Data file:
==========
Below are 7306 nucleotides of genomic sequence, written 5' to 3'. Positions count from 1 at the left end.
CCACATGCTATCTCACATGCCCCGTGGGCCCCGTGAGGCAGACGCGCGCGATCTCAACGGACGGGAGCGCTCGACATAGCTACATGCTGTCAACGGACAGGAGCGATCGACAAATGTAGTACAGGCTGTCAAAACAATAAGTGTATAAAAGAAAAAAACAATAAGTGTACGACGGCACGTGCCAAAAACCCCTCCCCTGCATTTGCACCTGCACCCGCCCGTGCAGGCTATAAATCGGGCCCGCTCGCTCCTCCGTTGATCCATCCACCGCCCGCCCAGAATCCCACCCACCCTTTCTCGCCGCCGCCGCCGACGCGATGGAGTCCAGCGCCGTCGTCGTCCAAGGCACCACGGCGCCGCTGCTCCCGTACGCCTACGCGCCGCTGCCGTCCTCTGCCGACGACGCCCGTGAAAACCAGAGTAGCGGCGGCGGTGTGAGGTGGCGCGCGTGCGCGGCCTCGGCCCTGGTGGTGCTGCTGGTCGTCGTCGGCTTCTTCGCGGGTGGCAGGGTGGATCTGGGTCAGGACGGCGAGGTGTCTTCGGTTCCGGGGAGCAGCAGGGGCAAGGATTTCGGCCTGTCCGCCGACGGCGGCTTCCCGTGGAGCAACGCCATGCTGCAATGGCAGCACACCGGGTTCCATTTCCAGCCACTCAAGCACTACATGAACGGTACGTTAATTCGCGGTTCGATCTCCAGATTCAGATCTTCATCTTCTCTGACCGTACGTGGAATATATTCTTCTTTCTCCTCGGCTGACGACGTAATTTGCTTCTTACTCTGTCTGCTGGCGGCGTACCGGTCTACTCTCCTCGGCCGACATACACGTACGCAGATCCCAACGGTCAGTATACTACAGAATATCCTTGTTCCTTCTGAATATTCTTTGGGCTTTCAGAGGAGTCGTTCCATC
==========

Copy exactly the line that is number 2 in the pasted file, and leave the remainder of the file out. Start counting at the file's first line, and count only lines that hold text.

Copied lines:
CCACATGCTATCTCACATGCCCCGTGGGCCCCGTGAGGCAGACGCGCGCGATCTCAACGGACGGGAGCGCTCGACATAGCTACATGCTGTCAACGGACAGGAGCGATCGACAAATGTAGTACAGGCTGTCAAAACAATAAGTGTATAAAAGAAAAAAACAATAAGTGTACGACGGCACGTGCCAAAAACCCCTCCCCTGCATTTGCACCTGCACCCGCCCGTGCAGGCTATAAATCGGGCCCGCTCGCTCCTCCGTTGATCCATCCACCGCCCGCCCAGAATCCCACCCACCCTTTCTCGCCGCCGCCGCCGACGCGATGGAGTCCAGCGCCGTCGTCGTCCAAGGCACCACGGCGCCGCTGCTCCCGTACGCCTACGCGCCGCTGCCGTCCTCTGCCGACGACGCCCGTGAAAACCAGAGTAGCGGCGGCGGTGTGAGGTGGCGCGCGTGCGCGGCCTCGGCCCTGGTGGTGCTGCTGGTCGTCGTCGGCTTCTTCGCGGGTGGCAGGGTGGATCTGGGTCAGGACGGCGAGGTGTCTTCGGTTCCGGGGAGCAGCAGGGGCAAGGATTTCGGCCTGTCCGCCGACGGCGGCTTCCCGTGGAGCAACGCCATGCTGCAATGGCAGCACACCGGGTTCCATTTCCAGCCACTCAAGCACTACATGAACGGTACGTTAATTCGCGGTTCGATCTCCAGATTCAGATCTTCATCTTCTCTGACCGTACGTGGAATATATTCTTCTTTCTCCTCGGCTGACGACGTAATTTGCTTCTTACTCTGTCTGCTGGCGGCGTACCGGTCTACTCTCCTCGGCCGACATACACGTACGCAGATCCCAACGGTCAGTATACTACAGAATATCCTTGTTCCTTCTGAATATTCTTTGGGCTTTCAGAGGAGTCGTTCCATC